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Michio Kaku

Michio Kaku
Michio Kaku (born January 24, 1947) is an American theoretical physicist, the Henry Semat Professor of Theoretical Physics at the City College of New York, a futurist, and a communicator and popularizer of science. He has written several books about physics and related topics, has made frequent appearances on radio, television, and film, and writes extensive online blogs and articles. He has written three New York Times Best Sellers: Physics of the Impossible (2008) and Physics of the Future (2011) and the Future of the Mind. Early life and education[edit] Kaku was born in San Jose, California to Japanese immigrant parents (with Tibetan DNA ancestry).[1] His grandfather was in the 1906 San Francisco earthquake.[2] His father was born in California but was educated in Japan and spoke little English. Both his parents were put in the Tule Lake War Relocation Center, where they met and where his brother was born. Academic career[edit] Popular science[edit] Books[edit] Radio[edit]

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Salman Khan (educator) Salman Amin "Sal" Khan[2] is a Bangladeshi American[3] educator, entrepreneur, and former hedge fund analyst. He is the founder of the Khan Academy, a free online education platform and nonprofit organization. From a small office in his home, Khan has produced more than 4,800 video lessons teaching a wide spectrum of academic subjects, mainly focusing on mathematics and the sciences.[4] Telepathy Is Easier Than You Think With rendition switcher Michio Kaku: Personally, I think that there are easier ways of telepathy than using quantum entanglement. Already we can take MRI scans, EEG scans of the brain, decipher them using computers, shoot that information to another person. This is called radio-enhanced telepathy. Using quantum entanglement to do that is quite complicated because of the problem of de-coherence. Objects that vibrate in phase when you separate them are also coherent.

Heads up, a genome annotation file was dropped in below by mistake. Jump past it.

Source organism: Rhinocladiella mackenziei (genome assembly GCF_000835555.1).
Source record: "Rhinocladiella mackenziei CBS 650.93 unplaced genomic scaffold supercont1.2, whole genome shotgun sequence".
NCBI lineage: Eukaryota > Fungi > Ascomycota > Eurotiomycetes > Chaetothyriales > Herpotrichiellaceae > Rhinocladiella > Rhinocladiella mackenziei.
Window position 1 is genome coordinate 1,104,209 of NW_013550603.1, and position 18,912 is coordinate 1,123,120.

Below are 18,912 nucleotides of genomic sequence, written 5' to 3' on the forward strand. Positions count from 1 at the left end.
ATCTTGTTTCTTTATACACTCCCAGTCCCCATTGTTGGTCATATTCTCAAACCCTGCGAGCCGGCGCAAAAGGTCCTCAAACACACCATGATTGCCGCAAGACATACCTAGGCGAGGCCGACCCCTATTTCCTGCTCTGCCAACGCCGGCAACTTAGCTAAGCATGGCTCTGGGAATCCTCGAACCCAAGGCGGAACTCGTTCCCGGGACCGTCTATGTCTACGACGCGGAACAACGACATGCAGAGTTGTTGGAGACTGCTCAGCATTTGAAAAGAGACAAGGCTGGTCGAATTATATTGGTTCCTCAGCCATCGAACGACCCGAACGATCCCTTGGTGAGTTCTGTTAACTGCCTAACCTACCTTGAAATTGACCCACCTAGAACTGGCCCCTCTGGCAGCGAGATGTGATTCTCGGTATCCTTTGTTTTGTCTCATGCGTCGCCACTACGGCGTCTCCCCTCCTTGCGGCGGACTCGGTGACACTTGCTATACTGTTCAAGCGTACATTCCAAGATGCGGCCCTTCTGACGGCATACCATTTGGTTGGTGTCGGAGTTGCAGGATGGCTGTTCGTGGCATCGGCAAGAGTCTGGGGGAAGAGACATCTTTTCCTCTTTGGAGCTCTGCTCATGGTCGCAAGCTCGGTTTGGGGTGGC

Down and Out in the Magic Kingdom Down and Out in the Magic Kingdom is a 2003 science fiction book, the first novel by Canadian author and digital-rights activist Cory Doctorow. Concurrent with its publication by Tor Books, Doctorow released the entire text of the novel under a Creative Commons noncommercial license on his website, allowing the whole text of the book to be freely read and distributed without needing any further permission from him or his publisher. The novel was nominated for the Nebula Award for Best Novel in 2004. Characters[edit] Julius (also known as Jules), the narrator of the book, is more than a century old.

Stephen Covey Stephen Richards Covey (October 24, 1932 – July 16, 2012) was an American educator, author, businessman, and keynote speaker. His most popular book was The Seven Habits of Highly Effective People. His other books include First Things First, Principle-Centered Leadership, The Seven Habits of Highly Effective Families, The 8th Habit, and The Leader In Me — How Schools and Parents Around the World Are Inspiring Greatness, One Child at a Time.